More than 100 Vietnamese Americans took to the streets of Little Saigon in Orange County, California to protest the Trump administration’s move to deport thousands of war refugees.
After a meeting between U.S. and Vietnam representatives last week, over 8,000 Vietnamese residents who committed crimes in America will face deportation if immigration officials succeed in changing an agreement that protects their residency status.
According to the Los Angeles Times, organizers of the protest, VietRISE, said that the representatives met in Washington to renegotiate a 2008 pact that protects undocumented Vietnamese immigrants who came to the U.S. before July 12, 1995 from deportation.
Signed under President George W. Bush, the agreement was made three decades after the Vietnam War in an effort to re-establish diplomatic ties with Hanoi.
Over 9,000 Vietnamese immigrants have received a final order of removal since 1998, at least 7,000 of which were “noncitizens who during previous administrations were arrested, convicted and ultimately ordered removed by a federal immigration judge,” Department of Homeland Security spokeswoman Katie Waldman said in a statement.
Meanwhile, Immigration and Customs Enforcement spokesman Brendan Raedy told KTLA, “The U.S. position is that every country has an international legal obligation to accept its nationals that another country seeks to remove, expel or deport.”
But protesters, who shouted “We stay together!” and “Pho-Get Trump!” during the demonstration, argued that many who face deportation — including those who committed minor crimes and already served jail time — deserve a second chance.
“Most of these immigrants entered the U.S. already deeply traumatized, right after the end of the Vietnam War. But they rebuilt their lives. And now this?” asked Tung Nguyen, founder of Asians & Pacific Islander Re-Entry of Orange County, according to the LA Times.
Hai Nguyen, whose father helped U.S. troops during the war, fears that he will be ostracized when deported to Vietnam. He was arrested for armed robbery at 16.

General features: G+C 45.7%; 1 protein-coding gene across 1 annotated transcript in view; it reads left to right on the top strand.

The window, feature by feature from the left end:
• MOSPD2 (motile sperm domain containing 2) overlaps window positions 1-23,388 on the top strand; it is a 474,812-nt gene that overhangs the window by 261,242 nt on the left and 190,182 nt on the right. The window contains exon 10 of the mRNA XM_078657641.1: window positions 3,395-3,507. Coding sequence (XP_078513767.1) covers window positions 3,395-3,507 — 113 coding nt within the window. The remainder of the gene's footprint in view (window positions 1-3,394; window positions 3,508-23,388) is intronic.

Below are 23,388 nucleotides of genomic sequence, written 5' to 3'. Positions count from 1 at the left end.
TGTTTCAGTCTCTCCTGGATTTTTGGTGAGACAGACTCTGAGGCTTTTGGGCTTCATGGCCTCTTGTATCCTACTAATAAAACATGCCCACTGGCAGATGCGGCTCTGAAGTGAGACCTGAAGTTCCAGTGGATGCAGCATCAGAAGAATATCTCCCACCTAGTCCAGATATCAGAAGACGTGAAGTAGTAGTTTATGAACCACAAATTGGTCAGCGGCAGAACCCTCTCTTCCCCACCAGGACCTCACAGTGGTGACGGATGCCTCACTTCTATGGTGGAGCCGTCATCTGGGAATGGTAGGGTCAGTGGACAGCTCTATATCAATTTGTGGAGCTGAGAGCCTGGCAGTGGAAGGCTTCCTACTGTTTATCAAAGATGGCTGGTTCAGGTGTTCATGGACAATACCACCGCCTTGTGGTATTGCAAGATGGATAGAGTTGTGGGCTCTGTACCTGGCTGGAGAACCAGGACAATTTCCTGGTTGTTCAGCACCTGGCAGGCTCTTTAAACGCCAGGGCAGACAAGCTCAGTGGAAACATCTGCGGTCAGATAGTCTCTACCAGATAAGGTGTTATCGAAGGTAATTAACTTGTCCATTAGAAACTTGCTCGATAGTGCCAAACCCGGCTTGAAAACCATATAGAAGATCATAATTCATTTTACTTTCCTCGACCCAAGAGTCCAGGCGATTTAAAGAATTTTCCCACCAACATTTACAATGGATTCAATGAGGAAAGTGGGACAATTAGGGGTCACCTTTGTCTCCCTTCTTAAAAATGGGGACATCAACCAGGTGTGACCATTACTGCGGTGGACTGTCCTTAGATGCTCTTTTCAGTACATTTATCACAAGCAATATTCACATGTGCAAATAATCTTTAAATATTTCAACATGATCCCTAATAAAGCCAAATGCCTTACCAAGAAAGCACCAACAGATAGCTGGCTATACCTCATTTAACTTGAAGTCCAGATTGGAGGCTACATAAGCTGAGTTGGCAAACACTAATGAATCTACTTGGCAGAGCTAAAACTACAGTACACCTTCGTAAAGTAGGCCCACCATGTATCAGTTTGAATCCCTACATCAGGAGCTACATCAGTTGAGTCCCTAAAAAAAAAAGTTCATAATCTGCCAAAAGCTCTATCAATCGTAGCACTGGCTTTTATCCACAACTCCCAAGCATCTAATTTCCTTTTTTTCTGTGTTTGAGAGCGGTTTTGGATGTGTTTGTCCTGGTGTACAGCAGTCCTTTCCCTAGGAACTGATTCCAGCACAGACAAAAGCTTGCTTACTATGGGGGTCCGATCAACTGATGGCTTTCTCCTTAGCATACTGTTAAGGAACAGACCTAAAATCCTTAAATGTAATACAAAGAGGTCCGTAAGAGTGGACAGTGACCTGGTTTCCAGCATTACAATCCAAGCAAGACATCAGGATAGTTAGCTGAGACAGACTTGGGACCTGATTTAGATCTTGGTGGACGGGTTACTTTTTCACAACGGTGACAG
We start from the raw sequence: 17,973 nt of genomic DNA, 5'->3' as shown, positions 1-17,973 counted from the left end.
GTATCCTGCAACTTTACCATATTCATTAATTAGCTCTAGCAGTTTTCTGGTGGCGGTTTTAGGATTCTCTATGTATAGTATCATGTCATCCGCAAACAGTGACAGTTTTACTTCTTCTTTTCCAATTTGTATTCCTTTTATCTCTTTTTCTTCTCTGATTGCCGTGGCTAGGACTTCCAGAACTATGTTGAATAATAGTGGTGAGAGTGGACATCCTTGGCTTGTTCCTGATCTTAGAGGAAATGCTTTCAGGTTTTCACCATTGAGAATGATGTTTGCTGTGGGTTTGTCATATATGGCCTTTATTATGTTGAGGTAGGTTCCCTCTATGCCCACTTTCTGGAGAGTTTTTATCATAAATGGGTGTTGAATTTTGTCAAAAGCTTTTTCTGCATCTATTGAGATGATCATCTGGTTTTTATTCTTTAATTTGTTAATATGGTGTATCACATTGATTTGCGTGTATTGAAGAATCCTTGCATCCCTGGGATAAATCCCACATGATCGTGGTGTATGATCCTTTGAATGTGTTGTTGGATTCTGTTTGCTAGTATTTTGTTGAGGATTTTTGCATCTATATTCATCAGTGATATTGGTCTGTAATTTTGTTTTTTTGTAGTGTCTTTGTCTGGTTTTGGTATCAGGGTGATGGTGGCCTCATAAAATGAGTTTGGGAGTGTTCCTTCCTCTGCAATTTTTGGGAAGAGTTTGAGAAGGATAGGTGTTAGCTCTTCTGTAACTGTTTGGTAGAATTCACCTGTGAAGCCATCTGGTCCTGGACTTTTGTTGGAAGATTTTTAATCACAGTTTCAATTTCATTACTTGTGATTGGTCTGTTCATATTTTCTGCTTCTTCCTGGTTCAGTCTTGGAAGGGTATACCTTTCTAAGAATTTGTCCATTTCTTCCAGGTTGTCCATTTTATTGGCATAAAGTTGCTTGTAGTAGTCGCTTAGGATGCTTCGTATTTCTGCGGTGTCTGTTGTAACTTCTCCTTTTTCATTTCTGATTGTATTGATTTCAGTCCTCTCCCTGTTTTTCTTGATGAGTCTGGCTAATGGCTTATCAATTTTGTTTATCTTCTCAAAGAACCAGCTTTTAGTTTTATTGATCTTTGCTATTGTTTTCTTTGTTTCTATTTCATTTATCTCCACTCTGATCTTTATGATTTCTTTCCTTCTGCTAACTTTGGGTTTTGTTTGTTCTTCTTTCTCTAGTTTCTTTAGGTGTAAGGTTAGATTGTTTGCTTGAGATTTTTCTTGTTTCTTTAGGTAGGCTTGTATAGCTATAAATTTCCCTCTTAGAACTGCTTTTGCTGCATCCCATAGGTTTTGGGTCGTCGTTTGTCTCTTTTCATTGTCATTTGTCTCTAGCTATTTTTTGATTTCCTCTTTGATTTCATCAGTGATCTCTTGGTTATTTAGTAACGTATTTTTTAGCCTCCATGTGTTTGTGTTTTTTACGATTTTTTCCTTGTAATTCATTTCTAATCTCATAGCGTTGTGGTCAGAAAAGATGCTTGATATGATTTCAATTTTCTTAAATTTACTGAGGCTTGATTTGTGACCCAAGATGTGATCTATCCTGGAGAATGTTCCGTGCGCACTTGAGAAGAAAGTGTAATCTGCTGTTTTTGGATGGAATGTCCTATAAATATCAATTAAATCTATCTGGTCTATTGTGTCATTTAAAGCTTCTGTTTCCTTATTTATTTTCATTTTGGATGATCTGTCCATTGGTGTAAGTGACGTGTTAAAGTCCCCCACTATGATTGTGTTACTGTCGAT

“They will treat me as a traitor to the country because of what my dad did,” he told KTLA. “They were considered traitors for leaving the country.”
Additionally, he has no idea about life in the Southeast Asian country.
“I will be looked down on and frowned upon. I know nothing about Vietnam.”
Currently, there are over 300,000 Vietnamese Americans and nationals living in Orange County, the largest overseas Vietnamese population. The county, once a Republican bastion, leaned Democrat in the recent midterm elections, flipping four House seats to take six of seven districts.
Despite the turnout, there are still more registered Republicans than Democrats among the county’s 100,000 voters of Vietnamese descent. Some GOP officials believe that Trump’s push to deport immigrants makes it worse for the party.
“Trump shovels more dirt on California Republicans’ grave,” Republican Assemblyman and former leader Chad Mayes said in a tweet.
Karthick Ramakrishnan, a professor at the University of California, Riverside, pointed out that Vietnamese Americans were the only Asian bloc that gave Trump a favorable net rating.
“If the Republican Party has any shot at trying to win back Orange County they have to depend on Vietnamese-American voters to get it done,” Ramakrishnan told Politico, warning that there will be “significant damage” if California Republicans fail to speak out on the issue.
Images via YouTube / Nua Vong Trai Dat TV